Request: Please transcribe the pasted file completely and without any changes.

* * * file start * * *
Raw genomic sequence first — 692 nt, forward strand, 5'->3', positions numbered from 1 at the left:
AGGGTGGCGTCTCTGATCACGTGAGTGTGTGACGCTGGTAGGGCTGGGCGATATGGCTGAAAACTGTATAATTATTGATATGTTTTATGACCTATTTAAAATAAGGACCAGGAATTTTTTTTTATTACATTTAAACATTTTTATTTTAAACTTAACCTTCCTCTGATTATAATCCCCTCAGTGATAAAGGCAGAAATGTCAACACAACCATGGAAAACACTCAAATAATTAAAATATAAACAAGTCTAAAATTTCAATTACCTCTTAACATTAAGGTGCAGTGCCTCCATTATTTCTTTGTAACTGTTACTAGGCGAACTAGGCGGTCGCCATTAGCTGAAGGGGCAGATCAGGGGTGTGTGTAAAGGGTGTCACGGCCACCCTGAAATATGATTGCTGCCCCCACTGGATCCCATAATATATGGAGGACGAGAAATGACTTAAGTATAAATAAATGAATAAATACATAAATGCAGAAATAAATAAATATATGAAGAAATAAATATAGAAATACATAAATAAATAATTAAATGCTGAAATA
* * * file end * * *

Raw genomic sequence first — 692 nt, forward strand, 5'->3', positions numbered from 1 at the left:
AGGGTGGCGTCTCTGATCACGTGAGTGTGTGACGCTGGTAGGGCTGGGCGATATGGCTGAAAACTGTATAATTATTGATATGTTTTATGACCTATTTAAAATAAGGACCAGGAATTTTTTTTTATTACATTTAAACATTTTTATTTTAAACTTAACCTTCCTCTGATTATAATCCCCTCAGTGATAAAGGCAGAAATGTCAACACAACCATGGAAAACACTCAAATAATTAAAATATAAACAAGTCTAAAATTTCAATTACCTCTTAACATTAAGGTGCAGTGCCTCCATTATTTCTTTGTAACTGTTACTAGGCGAACTAGGCGGTCGCCATTAGCTGAAGGGGCAGATCAGGGGTGTGTGTAAAGGGTGTCACGGCCACCCTGAAATATGATTGCTGCCCCCACTGGATCCCATAATATATGGAGGACGAGAAATGACTTAAGTATAAATAAATGAATAAATACATAAATGCAGAAATAAATAAATATATGAAGAAATAAATATAGAAATACATAAATAAATAATTAAATGCTGAAATA